Police arrest member of gang linked to killing of Colorado prisons chief

Alicia Acuna reports from Denver


Authorities arrested a member of a white supremacist gang linked to the killing of Colorado's prisons chief, who was shot answering the door of his home last month.

James Lohr, 47, was arrested Friday by the Colorado Springs Police Department, Fox News confirms.

Lohr was wanted for questioning in the murder of Colorado Corrections Director Tom Clements. It's unclear if Lohr has been charged.

Police continue to search for 31-year-old Thomas Guolee. Police consider him to be armed and dangerous with violent tendencies.

Authorities connected the two to Evan Ebel, who is suspected of killing Department of Corrections Director Tom Clements. Police say they are members of Ebel’s white supremacist prison gang.

Police say the two are not suspects but “persons of interest” in the killing.

Their names came up during the investigation into Clements' death – the first official word that the 211 Crew might be involved. Lohr and Guolee are known associates of the 211 Crew. 

Investigators are trying to determine whether Clements’ killing was an isolated attack or done at the direction of top members of the 211 Crew.

Authorities believe Lohr was in contact with gang associate Ebel days before the murders of Clements and pizza delivery man Nate Leon.

Police say they believe Ebel killed Leon and Clements before he was killed in a shootout in Texas.  His motive in the killings isn't clear.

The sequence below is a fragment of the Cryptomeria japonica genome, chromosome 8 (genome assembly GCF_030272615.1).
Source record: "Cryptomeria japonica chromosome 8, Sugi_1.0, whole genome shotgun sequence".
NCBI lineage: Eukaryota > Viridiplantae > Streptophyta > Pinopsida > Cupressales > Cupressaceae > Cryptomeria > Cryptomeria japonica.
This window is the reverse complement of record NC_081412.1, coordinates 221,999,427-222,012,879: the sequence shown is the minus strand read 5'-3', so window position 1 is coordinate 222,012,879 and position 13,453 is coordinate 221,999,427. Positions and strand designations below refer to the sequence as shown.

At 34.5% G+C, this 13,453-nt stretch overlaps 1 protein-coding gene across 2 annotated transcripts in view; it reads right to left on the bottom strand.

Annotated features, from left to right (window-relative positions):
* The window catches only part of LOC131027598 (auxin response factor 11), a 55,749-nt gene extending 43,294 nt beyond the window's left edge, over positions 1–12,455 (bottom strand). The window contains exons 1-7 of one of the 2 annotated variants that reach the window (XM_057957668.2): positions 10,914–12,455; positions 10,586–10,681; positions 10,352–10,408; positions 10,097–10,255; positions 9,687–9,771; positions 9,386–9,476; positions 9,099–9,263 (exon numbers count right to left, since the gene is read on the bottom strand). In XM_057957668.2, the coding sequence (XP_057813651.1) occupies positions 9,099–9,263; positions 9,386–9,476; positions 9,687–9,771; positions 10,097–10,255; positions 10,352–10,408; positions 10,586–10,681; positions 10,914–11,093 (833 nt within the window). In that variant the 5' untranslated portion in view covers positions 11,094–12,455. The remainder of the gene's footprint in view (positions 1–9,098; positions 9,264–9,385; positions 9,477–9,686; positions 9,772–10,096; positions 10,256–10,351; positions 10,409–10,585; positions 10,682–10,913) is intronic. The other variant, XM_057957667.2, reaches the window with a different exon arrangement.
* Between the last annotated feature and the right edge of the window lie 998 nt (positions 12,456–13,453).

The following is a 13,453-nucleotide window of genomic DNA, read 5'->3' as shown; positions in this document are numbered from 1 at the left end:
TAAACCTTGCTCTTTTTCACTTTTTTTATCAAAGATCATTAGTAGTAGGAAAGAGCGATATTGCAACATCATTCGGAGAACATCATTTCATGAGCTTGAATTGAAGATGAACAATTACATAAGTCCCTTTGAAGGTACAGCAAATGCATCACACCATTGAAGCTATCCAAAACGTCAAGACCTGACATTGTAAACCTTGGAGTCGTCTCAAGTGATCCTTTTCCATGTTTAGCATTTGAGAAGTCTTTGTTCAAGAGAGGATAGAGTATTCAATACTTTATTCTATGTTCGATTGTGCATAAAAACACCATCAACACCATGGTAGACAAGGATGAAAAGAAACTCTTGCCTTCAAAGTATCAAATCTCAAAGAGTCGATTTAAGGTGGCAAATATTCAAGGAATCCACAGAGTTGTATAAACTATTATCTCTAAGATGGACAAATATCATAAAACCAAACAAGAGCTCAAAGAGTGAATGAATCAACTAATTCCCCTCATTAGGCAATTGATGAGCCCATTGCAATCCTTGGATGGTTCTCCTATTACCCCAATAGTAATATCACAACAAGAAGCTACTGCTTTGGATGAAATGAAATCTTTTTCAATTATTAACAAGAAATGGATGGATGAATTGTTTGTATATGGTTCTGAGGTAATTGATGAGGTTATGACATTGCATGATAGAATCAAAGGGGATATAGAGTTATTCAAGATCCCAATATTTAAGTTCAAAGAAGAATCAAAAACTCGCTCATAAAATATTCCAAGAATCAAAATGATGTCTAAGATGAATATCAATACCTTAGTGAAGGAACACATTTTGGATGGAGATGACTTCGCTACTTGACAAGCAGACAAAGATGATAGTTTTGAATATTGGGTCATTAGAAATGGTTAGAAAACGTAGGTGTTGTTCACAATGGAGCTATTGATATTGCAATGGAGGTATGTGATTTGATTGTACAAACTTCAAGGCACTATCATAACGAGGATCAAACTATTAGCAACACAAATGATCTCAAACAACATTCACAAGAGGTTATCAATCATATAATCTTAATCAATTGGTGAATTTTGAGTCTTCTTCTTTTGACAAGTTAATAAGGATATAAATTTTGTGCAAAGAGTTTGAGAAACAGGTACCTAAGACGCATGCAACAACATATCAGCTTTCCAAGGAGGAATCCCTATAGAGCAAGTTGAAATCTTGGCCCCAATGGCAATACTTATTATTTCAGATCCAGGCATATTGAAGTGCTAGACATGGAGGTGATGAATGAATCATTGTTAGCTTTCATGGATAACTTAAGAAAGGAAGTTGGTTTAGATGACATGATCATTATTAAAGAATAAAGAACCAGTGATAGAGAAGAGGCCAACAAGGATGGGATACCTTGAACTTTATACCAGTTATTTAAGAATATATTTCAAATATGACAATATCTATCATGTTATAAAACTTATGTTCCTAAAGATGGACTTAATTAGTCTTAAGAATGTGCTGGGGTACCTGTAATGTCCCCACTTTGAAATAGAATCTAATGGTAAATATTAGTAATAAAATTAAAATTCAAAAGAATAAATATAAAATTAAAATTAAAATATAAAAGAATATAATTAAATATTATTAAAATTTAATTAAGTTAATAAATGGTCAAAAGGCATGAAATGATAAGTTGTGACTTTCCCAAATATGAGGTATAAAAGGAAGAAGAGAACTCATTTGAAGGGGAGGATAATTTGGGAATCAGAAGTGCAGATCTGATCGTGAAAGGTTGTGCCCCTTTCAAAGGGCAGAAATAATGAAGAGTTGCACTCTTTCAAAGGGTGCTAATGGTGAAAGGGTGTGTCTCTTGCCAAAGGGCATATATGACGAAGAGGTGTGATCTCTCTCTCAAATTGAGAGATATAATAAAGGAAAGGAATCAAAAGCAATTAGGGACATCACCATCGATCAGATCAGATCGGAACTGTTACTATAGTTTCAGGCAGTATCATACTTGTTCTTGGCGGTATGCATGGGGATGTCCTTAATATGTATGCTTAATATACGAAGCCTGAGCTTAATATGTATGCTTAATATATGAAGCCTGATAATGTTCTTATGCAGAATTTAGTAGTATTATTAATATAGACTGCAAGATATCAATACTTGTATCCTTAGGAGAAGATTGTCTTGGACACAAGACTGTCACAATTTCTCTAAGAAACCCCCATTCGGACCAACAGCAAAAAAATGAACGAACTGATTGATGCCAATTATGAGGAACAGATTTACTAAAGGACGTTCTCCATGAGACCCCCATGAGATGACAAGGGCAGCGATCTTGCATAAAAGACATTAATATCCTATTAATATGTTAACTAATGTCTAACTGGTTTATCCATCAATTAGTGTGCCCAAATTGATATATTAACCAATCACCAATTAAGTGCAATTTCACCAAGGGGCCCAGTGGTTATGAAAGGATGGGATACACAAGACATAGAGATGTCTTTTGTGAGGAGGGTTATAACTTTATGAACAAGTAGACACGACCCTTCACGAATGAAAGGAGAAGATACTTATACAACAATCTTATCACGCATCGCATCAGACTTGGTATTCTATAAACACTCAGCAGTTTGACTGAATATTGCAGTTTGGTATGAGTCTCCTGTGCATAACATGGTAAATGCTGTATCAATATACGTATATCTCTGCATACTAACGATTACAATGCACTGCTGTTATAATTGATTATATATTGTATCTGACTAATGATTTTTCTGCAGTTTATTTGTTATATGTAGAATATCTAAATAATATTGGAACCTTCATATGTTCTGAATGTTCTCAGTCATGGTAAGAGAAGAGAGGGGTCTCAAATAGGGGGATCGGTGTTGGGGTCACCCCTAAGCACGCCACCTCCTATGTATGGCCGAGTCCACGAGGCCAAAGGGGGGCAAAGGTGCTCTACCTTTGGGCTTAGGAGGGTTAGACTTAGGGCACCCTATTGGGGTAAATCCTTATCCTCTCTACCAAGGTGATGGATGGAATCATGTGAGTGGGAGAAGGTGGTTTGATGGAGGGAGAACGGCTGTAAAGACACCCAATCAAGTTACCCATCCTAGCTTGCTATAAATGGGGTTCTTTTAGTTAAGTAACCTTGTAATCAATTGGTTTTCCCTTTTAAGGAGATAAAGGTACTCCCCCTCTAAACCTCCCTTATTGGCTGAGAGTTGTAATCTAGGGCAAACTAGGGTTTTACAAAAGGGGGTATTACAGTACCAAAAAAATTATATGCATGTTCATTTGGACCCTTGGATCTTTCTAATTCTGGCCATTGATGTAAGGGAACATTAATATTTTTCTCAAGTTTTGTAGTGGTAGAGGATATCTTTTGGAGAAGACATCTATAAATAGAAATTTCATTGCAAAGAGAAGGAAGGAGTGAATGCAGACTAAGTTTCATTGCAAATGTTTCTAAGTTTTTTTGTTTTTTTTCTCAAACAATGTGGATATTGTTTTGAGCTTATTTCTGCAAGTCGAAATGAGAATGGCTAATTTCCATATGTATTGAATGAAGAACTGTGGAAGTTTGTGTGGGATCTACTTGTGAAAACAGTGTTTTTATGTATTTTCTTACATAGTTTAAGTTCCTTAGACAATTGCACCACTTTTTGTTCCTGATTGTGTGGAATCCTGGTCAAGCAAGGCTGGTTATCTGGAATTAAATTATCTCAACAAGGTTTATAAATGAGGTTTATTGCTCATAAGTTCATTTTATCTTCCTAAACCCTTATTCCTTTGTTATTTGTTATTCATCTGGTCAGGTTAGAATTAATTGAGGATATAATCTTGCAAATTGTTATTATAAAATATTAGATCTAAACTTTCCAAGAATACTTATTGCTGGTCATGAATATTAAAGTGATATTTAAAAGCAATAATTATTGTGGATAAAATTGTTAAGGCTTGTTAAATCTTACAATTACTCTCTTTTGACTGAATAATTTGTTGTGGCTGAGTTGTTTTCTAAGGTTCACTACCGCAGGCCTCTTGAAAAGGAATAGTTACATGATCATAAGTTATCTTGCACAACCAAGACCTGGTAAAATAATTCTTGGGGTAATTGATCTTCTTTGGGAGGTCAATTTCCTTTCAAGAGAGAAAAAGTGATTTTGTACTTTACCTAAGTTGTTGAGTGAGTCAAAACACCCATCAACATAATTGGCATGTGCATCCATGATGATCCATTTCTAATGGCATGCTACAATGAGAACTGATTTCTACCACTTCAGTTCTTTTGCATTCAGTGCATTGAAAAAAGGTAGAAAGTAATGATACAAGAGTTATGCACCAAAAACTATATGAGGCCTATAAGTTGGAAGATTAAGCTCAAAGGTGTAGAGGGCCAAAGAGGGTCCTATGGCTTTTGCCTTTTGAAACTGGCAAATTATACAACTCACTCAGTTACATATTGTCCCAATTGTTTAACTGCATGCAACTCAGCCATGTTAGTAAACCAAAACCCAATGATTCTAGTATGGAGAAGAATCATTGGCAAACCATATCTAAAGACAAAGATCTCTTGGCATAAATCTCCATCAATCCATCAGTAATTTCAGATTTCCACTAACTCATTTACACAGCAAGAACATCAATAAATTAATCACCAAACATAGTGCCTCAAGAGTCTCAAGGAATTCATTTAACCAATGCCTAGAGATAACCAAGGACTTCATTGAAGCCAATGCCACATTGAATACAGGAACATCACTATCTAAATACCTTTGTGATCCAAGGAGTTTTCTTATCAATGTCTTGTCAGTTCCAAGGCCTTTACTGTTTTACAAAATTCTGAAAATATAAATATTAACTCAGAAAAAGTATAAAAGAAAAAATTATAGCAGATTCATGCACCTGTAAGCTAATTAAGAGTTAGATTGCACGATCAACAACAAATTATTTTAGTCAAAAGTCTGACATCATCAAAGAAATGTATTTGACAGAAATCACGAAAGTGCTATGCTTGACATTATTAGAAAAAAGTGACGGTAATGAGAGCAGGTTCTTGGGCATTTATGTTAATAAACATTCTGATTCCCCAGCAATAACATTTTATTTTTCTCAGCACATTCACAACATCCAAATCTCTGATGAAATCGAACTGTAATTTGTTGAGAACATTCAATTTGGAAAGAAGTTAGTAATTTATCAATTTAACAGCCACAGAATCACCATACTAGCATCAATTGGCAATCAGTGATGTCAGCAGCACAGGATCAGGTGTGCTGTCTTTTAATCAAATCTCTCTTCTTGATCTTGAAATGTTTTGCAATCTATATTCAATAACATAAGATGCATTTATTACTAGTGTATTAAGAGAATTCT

According to the television station Lohr was arrested by Colorado Springs police after a short foot chase when police tried to stop a car.

Authorities issued an alert Wednesday asking other law enforcement agencies to be on the lookout for Lohr and Guolee.

Both were wanted on warrants unrelated to the Clements investigation.

On Thursday, Colorado Gov. John Hickenlooper announced a sweeping review of the state's prison and parole operations as more evidence piled up showing how Ebel slipped through the cracks in the criminal justice system to become a suspect in the killing of the state's prisons chief.

Ebel was released from prison four years early due to a clerical error and violated his parole terms five days Clements was killed.

Officials said the state will now audit inmates' legal cases to ensure they are serving the correct amount of time. They also will ask the National Institute of Corrections to review the state's parole system, which is struggling under large caseloads.

Ebel was killed in a shootout with Texas authorities after the Colorado deaths. Investigators have said the gun Ebel used in the shootout was also used to kill Clements when the prisons chief answered the front door of his home in Monument.

 Ebel is the only suspect that investigators have named in Clements' death. They have said they're looking into his connection to the gang he joined while in prison, and whether that was connected to the attack.

 "Investigators are looking at a lot of different possibilities. We are not stepping out and saying it's a hit or it's not a hit. We're looking at all possible motives," Kramer said Wednesday.

Guolee is a parolee who served time for intimidating a witness and giving a pawnbroker false information, among other charges, court records show. Lohr was being sought on warrants out of Las Animas County for a bail violation and a violation of a protection order, according to court records.

The Associated Press contributed to this report.